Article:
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c - Address Type conversion of float to int

问题描述:

I am curious what this function does and why its useful. I know this does type conversion of float to integer, any explanation in detail would be grateful.

unsigned int func(float t)

{

return *(unsigned int *)&t;

}

Thanks

网友答案:

Assuming a float and a unsigned int are the same size, it gives an unsigned int value that is represented using the same binary representation (underlying bits) as a supplied float.

The caller can then apply bitwise operations to the returned value, and access the individual bits (e.g. the sign bit, the bits that make up the exponent and mantissa) separately.

The mechanics are that (unsigned int *) converts &t into a pointer to unsigned int. The * then obtains the value at that location. That last step formally has undefined behaviour.

For an implementation (compiler) for which float and unsigned int have different sizes, the behaviour could be anything.

网友答案:

It returns the unsigned integer whose binary representation is the same as the binary representation of the given float.

uint_var = func(float_var);

is essentially equivalent to:

memcpy(&uint_var, &float_var, sizeof(uint_var));

Type punning like this results in undefined behavior, so code like this is not portable. However, it's not uncommon in low-level programming, where the implementation-dependent behavior of the compiler is known.

网友答案:

This doesn't exactly convert a float to an int per se. On most (practically all) platforms, a float is a 32-bit entity with the following four bytes:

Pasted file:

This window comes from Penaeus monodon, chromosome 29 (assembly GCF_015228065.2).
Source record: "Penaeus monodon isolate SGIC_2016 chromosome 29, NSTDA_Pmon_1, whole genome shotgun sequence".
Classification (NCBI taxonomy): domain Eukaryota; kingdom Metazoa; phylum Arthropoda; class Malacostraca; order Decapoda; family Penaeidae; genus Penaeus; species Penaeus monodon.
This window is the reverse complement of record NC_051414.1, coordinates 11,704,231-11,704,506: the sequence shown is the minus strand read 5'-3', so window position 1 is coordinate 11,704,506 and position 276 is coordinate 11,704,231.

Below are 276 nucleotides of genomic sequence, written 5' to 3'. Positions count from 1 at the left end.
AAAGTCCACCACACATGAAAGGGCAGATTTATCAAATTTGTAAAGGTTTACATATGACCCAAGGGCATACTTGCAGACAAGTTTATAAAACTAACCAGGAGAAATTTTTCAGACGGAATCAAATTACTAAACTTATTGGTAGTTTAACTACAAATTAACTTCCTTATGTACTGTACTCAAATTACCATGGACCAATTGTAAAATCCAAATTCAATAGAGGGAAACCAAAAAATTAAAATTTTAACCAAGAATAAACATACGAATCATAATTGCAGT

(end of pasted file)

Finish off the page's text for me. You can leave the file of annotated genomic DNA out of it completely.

1. Sign+7bits of exponent
  2. 8thBitOfExponent+first7bitsOfMantissa
  3. Next 8 of mantissa
  4. Last 8 of mantissa

Whereas an unsigned is just 32 bits of number (in endianness dictated by platform).

A straight float->unsigned int conversion would try to shoehorn the actual value of the float into the closest unsigned it can fit inside. This code straight copies the bits that make up the float without trying to interpret what they mean. So 1.0f translates to 0x3f800000 (assuming big endian).

The above makes a fair number of grody assumptions about platform (on some platforms, you'll have a size mismatch and could end up with truncation or even memory corruption :-( ). I'm also not exactly sure why you'd want to do this at all (maybe to do bit ops a bit easier? Serialization?). Anyway, I'd personally prefer doing an explicit memcpy() to make it more obvious what's going on.

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